How bad does it get? The numbers would suggest accuracy is around 20-30%, which means most shots fired actually miss.

As such, you want to bring as many handgun rounds as you can to ensure you can stay in the fight longer.

As the 45 has a wider bullet diameter, it will take up more space in the magazine. For example, a standard Glock 21 magazine can hold 13 rounds of 45 while a Glock 22 magazine will hold 15 rounds of 40.

In terms of magazine capacity, the 40 is clearly the superior choice.

Concealed Carry/Home Defense

When it comes to home defense, my choice is the 45 ACP because I want a heavier bullet that can more likely stop an attacker or would-be home invader sooner, with as few shots as possible. The Winchester Ranger-T JHP would be my choice of ammo for this role.

For home defense, handgun weight is less important, and I would actually recommend a full-size semi-auto pistol as the added weight will reduce felt recoil. A Sig Sauer P220, Ruger SR1911, or Glock 21 would fill this role perfectly.

When it comes to concealed carry, handgun weight is a bigger issue.

Now some CCW permit holders will scoff at weight and carry a full-size Springfield 1911 Range Officer all day long, and to that I salute your commitment. However, it’s a lot more comfortable to concealed carry a subcompact polymer-framed handgun like a Glock 27 since it’s so much lighter.

When you’re out in the concrete jungle, the two main factors to consider in caliber selection is magazine capacity and penetration.

When you are out of your home, you are limited to the number of bullets you can carry on your person. Therefore, a higher magazine capacity is preferred when you concealed carry.

Furthermore, depending on the climate you live in, there is the possibility you will have to engage a threat through multiple levels of clothing. Fabrics, especially denim, are notorious for slowing down bullets and clogging hollow points and decreasing their effectiveness by inhibiting expansion.

Taking all these points into consideration, the 40 makes more sense for CCW as it has higher magazine capacity and will penetrate deeper than a 45.

Bottom line: 45 for home defense, 40 for concealed carry.

Ammo and Handgun Cost/Availability

The three most popular handgun calibers in North America are 9mm Luger, 40 S&W, and 45 ACP. As such, ammo for 40 and 45 is plentiful and diverse.

When it comes to cost, the 40 is the cheaper option at the time of writing. On average, practice ammo will run you around $0.50/round while FMJ 45 rounds will hit your wallet around $0.60/round.

Premium self-defense ammo like Winchester Silvertip or Speer Gold Dot 40 S&W will put you in the area of $1/round, while a box of 45 ACP Federal HST will deliver pure stopping power at $2/round.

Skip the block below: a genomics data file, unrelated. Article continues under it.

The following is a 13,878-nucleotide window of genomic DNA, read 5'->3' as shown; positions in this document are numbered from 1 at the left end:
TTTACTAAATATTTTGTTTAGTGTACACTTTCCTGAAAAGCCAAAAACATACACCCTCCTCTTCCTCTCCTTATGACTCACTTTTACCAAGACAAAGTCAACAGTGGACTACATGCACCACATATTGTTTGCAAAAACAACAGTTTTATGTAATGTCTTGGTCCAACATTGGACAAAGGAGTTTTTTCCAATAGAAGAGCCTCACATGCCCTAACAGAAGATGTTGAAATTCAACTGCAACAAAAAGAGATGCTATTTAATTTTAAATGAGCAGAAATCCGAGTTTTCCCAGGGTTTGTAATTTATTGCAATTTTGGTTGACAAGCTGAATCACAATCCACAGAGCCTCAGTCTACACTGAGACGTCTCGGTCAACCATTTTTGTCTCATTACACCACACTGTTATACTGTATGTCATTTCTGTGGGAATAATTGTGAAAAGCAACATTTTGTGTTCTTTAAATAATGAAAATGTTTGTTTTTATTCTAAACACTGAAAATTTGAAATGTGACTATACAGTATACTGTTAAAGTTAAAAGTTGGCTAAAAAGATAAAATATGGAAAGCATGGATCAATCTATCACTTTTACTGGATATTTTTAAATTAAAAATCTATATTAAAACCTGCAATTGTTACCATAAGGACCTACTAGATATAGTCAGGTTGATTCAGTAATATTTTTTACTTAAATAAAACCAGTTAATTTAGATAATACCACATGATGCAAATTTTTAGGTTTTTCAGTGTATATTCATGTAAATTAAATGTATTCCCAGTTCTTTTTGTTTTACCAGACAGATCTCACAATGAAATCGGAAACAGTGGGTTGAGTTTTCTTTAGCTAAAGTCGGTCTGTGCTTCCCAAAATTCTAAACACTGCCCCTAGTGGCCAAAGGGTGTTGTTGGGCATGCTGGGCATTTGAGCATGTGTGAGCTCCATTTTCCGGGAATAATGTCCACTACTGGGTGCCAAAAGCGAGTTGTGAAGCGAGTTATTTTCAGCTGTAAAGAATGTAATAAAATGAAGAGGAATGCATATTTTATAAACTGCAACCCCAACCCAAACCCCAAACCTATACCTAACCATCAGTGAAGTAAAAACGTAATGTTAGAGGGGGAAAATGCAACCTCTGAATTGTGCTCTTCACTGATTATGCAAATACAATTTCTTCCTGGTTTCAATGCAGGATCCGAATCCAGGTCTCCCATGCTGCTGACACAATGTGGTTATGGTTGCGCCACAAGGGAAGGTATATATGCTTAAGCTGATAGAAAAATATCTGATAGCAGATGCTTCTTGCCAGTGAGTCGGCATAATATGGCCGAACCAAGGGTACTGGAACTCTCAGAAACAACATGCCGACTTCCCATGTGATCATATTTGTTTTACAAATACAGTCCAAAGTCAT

In terms of semi-auto handguns, the sky is the limit as there are numerous options for each caliber. As these are two of the most popular handgun cartridges, virtually every manufacturer has some offering for both. Ruger, Glock, Springfield, Kimber, Smith and Wesson, Taurus, CZ-USA, Beretta, and Sig Saure all have multiple pistols in 40 and 45.

When it comes to cost the price between 40 and 45 is typically inconsequential when dealing within the same line. For example, a Springfield XD 40 will be about $20 less than a XD 45 (based on MSRP).


If you enjoy rolling your own handloads, then you’ll love the 45 and 40. There are a wide variety of powders and bullets to choose from to make your perfect practice ammo.

Reloading for both calibers is very simple and very rewarding at the same time.

If, however, you are reloading for an older model Glock 40 cal, please be aware of the “Glock bulge” that can cause a potential failure point in your brass cases.

To read more about the Glock Bulge and how to handle it, Click HERE.

Continue reading .40 vs .45: Which One Is Better For Self-Defense? at Ammo.com for comparative ballistic data!


Ha ha! I carry a 9mm, so chew on that! Never had a 40, went from .45 to 9mm for the round count and the modern ammo, and because I shot one in competition.


I carry for the most part a 40… but I use hot Underwood ammo no matter what I am carrying…
I went from a 9mm to 40 because of the weight and power (foot pounds) increase. 45 just doesn’t have the capacity I am seeking and for the most part, the firearms are larger and heavier.
Weight and capacity have a major factor with me.
My G19 with a 17 round magazine weighs the same as my 3 inch barreled Ruger SP101 with 5 rounds. Guess what I carry hiking?
Yep… the 9mm
I only own 2 45 caliber handguns. I canot tell you off the top of my head how many 40 or 9mm pistols I own.
But I can say, when push cones to shove, the 45 stays home and a 40 or a 9mm comes with me.